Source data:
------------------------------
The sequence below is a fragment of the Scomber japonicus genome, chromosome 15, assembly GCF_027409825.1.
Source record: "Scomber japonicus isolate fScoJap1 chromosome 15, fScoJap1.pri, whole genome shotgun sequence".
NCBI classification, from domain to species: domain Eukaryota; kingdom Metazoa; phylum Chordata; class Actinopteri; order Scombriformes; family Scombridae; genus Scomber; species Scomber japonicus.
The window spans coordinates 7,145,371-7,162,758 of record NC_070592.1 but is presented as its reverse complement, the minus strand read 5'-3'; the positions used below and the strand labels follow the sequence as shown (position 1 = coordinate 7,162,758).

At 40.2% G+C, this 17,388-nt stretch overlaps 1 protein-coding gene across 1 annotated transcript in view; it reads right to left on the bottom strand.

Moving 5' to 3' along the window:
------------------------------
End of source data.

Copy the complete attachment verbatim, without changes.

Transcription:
The sequence below is a fragment of the Scomber japonicus genome, chromosome 15, assembly GCF_027409825.1.
Source record: "Scomber japonicus isolate fScoJap1 chromosome 15, fScoJap1.pri, whole genome shotgun sequence".
NCBI classification, from domain to species: domain Eukaryota; kingdom Metazoa; phylum Chordata; class Actinopteri; order Scombriformes; family Scombridae; genus Scomber; species Scomber japonicus.
The window spans coordinates 7,145,371-7,162,758 of record NC_070592.1 but is presented as its reverse complement, the minus strand read 5'-3'; the positions used below and the strand labels follow the sequence as shown (position 1 = coordinate 7,162,758).

At 40.2% G+C, this 17,388-nt stretch overlaps 1 protein-coding gene across 1 annotated transcript in view; it reads right to left on the bottom strand.

Moving 5' to 3' along the window: